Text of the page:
7. After all this the Brody character is basically all used up. He’s no longer a help for the CIA because he burnt all bridges. I can’t see anyway that Brody continues past this season. So it’s going to be interesting to see how they continue the series after all this.

    • No problem, Brody and his magic phone which works everywhere but can’t take pictures, uses the old “where’s the bathroom” ruse to get into the vault at Fort Knox. It then takes 11 episodes to copy the ingot serial numbers into his little notebook, so that Nazir can create forgeries thus destroying the economic system of the West.

    • He’s gonna be a bad guy again in S3, after we realize Nazir martyred himself for Brody to continue…

  8. If some of the series’ elements have begun to wear thin.

  9. This series is going the way of all series, after about a season and a half they start reaching. What hurts is that so many of the scenes on this episode we have seen countless times in other shows and movies. And the rah-rah speech by Carrie is just what we want to hear. Please, why would Nazir take the time to talk about their differences with his captive? Still the best show out there, but I hope it doesn’t start going down fast. And- it is ‘would have’ not ‘would of’ and you just ‘hate,’ you do not ‘hate on,’ as someone stated in his comments. Comments with bad grammar and/or spelling are diminished by such mistakes.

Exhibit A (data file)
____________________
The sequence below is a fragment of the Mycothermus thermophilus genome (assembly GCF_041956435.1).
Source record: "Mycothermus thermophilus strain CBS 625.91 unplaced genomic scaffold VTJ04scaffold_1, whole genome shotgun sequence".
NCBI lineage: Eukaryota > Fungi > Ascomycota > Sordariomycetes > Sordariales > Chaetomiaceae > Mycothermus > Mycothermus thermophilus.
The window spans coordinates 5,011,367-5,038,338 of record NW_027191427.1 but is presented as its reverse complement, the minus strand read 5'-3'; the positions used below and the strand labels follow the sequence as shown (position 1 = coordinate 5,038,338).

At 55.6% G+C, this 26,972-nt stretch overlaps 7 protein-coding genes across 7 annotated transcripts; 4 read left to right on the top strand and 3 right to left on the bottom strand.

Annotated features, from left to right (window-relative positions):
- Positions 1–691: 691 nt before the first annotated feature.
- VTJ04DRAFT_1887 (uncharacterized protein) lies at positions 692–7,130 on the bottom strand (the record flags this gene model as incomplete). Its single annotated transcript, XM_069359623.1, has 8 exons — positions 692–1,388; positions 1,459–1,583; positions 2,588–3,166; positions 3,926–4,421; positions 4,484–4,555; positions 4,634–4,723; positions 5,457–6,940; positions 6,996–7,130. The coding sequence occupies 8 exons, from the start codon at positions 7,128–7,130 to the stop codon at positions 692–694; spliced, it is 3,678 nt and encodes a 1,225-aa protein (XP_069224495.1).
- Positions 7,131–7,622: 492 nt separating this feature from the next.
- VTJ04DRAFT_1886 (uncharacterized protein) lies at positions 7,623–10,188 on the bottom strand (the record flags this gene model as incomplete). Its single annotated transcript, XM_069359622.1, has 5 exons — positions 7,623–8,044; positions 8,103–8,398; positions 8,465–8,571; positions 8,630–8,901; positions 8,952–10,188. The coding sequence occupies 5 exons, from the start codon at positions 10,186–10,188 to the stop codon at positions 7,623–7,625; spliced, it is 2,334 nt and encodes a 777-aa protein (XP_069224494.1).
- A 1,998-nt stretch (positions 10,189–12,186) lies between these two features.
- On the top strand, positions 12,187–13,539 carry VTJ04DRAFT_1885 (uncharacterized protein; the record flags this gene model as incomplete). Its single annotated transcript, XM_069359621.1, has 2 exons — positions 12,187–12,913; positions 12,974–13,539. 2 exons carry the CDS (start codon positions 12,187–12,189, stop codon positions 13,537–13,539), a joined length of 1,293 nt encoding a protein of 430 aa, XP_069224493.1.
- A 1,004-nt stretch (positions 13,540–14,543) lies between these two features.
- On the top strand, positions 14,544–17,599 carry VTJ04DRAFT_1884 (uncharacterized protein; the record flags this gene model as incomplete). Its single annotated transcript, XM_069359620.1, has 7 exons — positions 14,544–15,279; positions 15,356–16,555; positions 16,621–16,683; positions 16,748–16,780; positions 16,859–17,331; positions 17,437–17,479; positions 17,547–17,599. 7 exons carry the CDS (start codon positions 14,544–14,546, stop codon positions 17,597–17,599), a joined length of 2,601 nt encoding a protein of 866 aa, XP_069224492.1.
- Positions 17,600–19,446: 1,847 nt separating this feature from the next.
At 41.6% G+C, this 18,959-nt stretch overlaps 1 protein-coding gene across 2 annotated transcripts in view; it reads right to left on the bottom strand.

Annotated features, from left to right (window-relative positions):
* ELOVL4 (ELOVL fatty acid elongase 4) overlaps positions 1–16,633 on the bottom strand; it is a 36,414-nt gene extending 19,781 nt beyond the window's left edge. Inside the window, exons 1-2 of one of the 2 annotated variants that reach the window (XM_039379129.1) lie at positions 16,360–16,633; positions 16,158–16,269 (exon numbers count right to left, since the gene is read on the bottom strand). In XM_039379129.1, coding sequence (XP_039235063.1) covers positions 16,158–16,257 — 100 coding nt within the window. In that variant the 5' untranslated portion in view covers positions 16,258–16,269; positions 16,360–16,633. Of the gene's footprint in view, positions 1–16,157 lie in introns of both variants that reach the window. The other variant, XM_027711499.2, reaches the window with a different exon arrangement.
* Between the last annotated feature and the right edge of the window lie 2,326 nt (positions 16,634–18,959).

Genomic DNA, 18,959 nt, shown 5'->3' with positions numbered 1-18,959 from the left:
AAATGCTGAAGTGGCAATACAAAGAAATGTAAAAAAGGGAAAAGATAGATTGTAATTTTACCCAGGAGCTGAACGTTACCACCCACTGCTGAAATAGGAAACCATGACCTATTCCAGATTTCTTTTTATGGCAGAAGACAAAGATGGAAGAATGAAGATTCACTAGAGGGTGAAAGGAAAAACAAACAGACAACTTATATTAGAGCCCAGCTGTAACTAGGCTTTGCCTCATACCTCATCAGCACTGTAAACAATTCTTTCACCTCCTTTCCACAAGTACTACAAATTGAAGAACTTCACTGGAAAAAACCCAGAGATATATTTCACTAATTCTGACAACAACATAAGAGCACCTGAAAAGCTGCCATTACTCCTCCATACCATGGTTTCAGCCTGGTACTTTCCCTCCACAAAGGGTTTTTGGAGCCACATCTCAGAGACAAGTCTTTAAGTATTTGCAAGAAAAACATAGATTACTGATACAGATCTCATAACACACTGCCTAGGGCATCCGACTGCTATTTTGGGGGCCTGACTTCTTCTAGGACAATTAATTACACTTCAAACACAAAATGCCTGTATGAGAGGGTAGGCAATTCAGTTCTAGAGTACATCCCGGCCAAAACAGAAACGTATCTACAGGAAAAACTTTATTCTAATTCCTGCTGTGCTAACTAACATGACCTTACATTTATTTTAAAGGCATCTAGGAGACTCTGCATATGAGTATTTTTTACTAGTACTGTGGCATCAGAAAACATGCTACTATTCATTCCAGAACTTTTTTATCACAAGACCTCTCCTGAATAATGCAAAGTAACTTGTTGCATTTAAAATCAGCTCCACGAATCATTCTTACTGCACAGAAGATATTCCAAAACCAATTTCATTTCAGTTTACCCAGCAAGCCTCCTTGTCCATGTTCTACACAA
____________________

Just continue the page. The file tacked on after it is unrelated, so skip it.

10. I don’t know. I find some of your criticism rather questionable and may have been a result of your lack of knowledge of certain things. I’m afraid I’ll have to take this with a grain of salt.

  11. Am I the only one perturbed that Carrie is Supergirl compared to all other male characters; I mean COME ON…she continually saves the day while her cohorts remain dunfounded.